A stop loss is an agreement between an investor and their broker. It tells the broker to sell certain shares if they fall to a pre-set level. This protects the investor from heavy losses – and locks in any established profits.
If an investor buys shares in ABC Plc at 100p, it is wise to set a stop loss at 75p, representing a maximum loss of 25% on the investment. It doesn’t matter if the investor is away on vacation, the stop loss will automatically trigger when the stock hits 75p, and the broker will sell the shares in the open market at the best available price.
Imagine the investor bought shares at 100p, and the price increased to 150p, providing a 50% gain. The safest thing to do (assuming they are not ready to take profits) is to increase the stop loss. So, 25% below the current price of 150p is 112.5p, which is the new trailing stop loss level. Should the price fall back, the investor has still saved at least a small portion of their profit, and all of their original investment.
Indeed, while a stop loss helps protect the investor from heavy losses, it is not 100% guaranteed to be implemented. For instance, if a pharmaceutical company pulls one of its flagship drugs from the market overnight, the market makers will mark down the opening stock price the next morning. This gives brokers no opportunity to fulfil stop loss orders.
Similarly, a market may fall rapidly during trading hours. When there are only sell orders being made, the price of a stock will continue to fall. This makes it difficult to sell at a good price, and the broker will have to take whatever price they can get.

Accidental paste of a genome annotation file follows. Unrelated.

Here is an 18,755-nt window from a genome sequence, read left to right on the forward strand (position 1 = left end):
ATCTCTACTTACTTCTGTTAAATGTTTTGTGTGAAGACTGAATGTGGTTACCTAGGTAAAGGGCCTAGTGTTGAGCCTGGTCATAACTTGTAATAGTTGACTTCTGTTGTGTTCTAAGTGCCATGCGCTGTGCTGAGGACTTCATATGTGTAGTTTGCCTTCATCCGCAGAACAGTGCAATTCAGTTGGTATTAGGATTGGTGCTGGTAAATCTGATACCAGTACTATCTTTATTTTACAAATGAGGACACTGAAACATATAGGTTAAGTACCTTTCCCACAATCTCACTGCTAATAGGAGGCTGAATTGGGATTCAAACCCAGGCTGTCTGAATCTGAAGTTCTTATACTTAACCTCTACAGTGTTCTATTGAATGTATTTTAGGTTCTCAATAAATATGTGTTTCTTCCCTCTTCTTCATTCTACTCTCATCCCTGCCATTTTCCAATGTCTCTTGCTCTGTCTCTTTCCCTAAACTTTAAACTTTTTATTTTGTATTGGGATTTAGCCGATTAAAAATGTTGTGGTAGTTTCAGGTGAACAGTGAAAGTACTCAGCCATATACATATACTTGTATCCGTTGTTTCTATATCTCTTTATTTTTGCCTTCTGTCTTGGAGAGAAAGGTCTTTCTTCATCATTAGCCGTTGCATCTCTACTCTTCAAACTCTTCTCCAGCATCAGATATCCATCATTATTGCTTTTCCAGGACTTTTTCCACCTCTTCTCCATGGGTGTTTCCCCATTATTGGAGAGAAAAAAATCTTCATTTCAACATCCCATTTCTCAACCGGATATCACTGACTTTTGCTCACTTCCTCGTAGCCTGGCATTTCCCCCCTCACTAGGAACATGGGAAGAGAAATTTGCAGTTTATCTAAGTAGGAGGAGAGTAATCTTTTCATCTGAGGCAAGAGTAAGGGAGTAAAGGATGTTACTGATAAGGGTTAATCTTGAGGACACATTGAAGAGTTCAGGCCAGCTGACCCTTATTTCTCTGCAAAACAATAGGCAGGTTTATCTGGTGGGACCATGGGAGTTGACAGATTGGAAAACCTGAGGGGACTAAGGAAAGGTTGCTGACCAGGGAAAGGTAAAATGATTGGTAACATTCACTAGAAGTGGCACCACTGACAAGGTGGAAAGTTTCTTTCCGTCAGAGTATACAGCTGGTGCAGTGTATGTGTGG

When setting a stop loss, remember that the stock needs room to breathe. It is normal for stocks to fluctuate a little, even when the overall trend is positive. For instance, if XYZ Plc is purchased at 50p, and the stop loss is set just 10% lower at 45p, it is possible that the investment will be stopped out before it even has a chance to get going. Although 25% is a fairly arbitrary amount, it does allow for modest price fluctuations while still protecting the bulk of the investment.
Automatic stop losses are good because they take all the emotion out of making a sell decision. Amateur investors often make the mistake of holding on to doomed stocks because they still believe the upside potential holds true. But if the stock is in a downward momentum, the smart decision is to limit the loss and buy back in later if and when the stock bounces back.